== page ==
Irish Republican News · May 26, 2007
[Irish Republican News]

[Irish Republican News]
Election counts conclude

Taoiseach Bertie Ahern is considering a number of coalition options as the 26-COunty general election counts are completing.

His ruling Fianna Fail party have captured 78 seats - just five short of an overall majority.

Following the dramatic collapse of the Progressive Democrats’ vote, whose leader and Deputy Prime Minister Michael McDowell quit politics after losing his seat, speculation is mounting over Ahern’s choice of new coalition partners.

In the frame at the moment are Trevor Sargent’s Green Party and the Labour Party, led by Pat Rabbitte.

Trevor Sargent’s party is expected to return with six seats, while Labour returned with 20 seats.

It would be a controversial about-turn for Mr Rabbitte who previously ruled out a coalition with Fianna Fail and offered an alternative government during the election with Enda Kenny’s Fine Gael.

An agreement between the Green Party and Fianna Fail is seen as more likely, although there are major policy and cultural differences between the two.

Meanwhile, Sinn Féin held onto its Dublin South Central seat as Aengus O Snodaigh kept Labour’s Eric Byrne at bay by just 69 seats. Meanwhile, in Donegal North-East, Padraig Mac Lochlainn fell short of making a gain for Sinn Féin in what was a difficult day for the party overall.

Sinn Féin President Gerry Adams said the party would “regroup” following the loss of Sean Crowe’s seat in Dublin South-West and the failure to make hoped-for gains elsewhere in Dublin, in Donegal and the Southeast.

But there would be no fundamental reassessment of Sinn Féin’s position, and said the party’s message is “still relevant”.

“I think the electorate went for the Taoiseach they wanted to see in power and that was Bertie Ahern and that’s what the entire election became based on, particularly in the last week.”

Polls indicate undecided voters plumped largely for Ahern following a television debate which pitted the Taoiseach against Fine Gael leader, Enda Kenny. A secondary debate, featuring the other political leaders, was blamed in part for creating a “two-tier” election which saw the smaller parties suffer setbacks.

Congratulating Fianna Fail, Mr Adams said: “Fair play to them, they did very well.”

Asked what the result means for their organisation in the 26 Counties, the Sinn Féin leader said: “Progress in this jurisdiction so far has been incremental. There was an expectation that we would do better, so people may be disappointed, but they’ll dust themselves down and we’ll continue to build incrementally.”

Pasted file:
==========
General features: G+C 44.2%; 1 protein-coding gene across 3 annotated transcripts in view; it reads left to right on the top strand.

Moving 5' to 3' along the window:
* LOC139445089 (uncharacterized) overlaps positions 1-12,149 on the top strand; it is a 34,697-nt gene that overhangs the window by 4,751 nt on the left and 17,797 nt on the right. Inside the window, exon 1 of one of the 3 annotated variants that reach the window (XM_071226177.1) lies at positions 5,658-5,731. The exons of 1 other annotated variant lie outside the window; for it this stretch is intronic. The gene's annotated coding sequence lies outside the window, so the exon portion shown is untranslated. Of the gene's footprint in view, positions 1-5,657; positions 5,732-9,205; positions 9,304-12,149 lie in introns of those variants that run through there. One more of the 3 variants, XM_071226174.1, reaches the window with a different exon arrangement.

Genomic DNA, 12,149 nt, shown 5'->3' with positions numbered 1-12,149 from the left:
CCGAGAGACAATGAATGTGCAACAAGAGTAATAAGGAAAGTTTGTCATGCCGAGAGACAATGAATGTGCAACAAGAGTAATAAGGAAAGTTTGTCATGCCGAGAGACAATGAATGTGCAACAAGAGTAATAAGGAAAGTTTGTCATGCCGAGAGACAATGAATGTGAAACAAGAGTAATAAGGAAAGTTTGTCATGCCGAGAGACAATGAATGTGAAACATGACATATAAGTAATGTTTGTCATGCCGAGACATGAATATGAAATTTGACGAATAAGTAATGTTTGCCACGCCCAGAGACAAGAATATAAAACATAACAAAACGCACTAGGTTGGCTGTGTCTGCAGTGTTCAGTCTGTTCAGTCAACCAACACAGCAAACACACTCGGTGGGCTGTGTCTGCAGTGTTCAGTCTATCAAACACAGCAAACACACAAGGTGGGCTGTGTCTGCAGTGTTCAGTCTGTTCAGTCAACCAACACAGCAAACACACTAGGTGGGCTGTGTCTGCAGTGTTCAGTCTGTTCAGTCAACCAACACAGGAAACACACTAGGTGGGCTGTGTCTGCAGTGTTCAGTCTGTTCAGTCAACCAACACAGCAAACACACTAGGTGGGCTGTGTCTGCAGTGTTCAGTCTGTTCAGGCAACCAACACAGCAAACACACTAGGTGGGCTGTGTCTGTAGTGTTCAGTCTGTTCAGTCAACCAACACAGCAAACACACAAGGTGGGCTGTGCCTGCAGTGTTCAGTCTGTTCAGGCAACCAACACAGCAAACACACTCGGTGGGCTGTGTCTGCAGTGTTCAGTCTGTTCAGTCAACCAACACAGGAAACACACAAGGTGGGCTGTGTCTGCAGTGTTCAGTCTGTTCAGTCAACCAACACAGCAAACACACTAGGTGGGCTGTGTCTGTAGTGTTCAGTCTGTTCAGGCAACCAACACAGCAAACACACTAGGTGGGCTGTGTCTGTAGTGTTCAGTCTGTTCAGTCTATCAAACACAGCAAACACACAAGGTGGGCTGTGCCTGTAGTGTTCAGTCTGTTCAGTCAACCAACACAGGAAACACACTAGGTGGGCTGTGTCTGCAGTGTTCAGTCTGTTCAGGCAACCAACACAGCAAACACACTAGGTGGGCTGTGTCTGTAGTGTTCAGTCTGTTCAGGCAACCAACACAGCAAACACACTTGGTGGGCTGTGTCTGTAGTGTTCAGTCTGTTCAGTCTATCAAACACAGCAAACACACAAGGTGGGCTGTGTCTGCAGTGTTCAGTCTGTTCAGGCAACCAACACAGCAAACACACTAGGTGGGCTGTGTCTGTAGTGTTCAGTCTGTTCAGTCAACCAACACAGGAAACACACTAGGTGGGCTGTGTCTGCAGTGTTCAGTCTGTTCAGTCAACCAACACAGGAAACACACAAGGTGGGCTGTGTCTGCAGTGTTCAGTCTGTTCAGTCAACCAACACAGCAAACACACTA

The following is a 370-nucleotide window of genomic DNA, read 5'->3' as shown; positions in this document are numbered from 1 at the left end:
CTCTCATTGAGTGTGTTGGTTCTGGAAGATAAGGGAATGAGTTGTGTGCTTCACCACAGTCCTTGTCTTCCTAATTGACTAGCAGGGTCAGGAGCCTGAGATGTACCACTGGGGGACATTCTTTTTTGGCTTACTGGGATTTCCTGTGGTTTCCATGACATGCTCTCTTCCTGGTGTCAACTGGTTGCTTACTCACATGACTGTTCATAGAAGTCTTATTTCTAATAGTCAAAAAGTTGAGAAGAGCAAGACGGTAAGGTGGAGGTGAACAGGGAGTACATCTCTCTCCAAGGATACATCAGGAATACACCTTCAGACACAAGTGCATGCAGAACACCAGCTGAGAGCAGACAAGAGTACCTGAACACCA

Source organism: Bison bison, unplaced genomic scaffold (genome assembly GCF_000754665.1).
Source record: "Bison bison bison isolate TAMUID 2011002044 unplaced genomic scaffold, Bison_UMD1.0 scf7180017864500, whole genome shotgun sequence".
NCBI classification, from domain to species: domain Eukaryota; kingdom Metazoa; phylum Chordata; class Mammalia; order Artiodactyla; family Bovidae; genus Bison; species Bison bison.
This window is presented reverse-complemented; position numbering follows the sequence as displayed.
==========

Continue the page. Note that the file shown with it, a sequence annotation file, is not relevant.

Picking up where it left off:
He added, however, that their policies were still relevant. “We need the economy to serve the people. There’s no point in us all being wealthy if we can’t get a hospital bed, if we can’t get our kids into school, get creche facilities. So that message is still there.

“And then in terms of Irish unity, it is still a necessary objective for Irish political life and one that Sinn Féin will continue to serve.”

Congratulating Fianna Fail, he said: “Fair play to them, they did very well.”


Speaking on Irish radio today, Mr Ahern said he would take account of how the people had voted in order to form a stable government.

“We have to have a programme for government. It’s not just a question of doing an arrangement for numbers on the day,” he said.

He said that stable government was “important for the image of the country both internally and externally”.

Fine Gael leader Enda Kenny has said he will look at the final results in the general election before he decides on his options for the possible formation of a government.

Asked today whether he still held out the prospect of becoming Taoiseach, Mr Kenny said: “I think there’s an onus and responsibility on every party leader to see what the final results are and look at all of the options and that’s what I intend to do.”

Current figures indicate that Fine Gael would require the support of all the left-wing parties as well as independents in order to form a government.

Howeever, like Fianna Fail, Mr Kenny ruled out any possible negotiations with Sinn Féin.

“I have been very clear and very consistent about that, since long before this election campaign,” he said.


With just three constituencies - Dublin North, Tippery South and Laois-Offaly - yet to complete their count, the following is the final result based on share of first preferences, as well as the expected final outcome:

Fianna Fail: 41.6%, 78 seats (-3)
Fine Gael: 27.3%, 51 seats (+20)
Labour: 10.1%, 20 seats (-1)
Sinn Féin: 6.9%, 4 seats (-1)
Green Party: 4.7%, 6 seats (+0)
Progressive Democrats: 2.7%, 2 seats (-6)
Others: 6.6%, 5 seats (-9)

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© 2007 Irish Republican News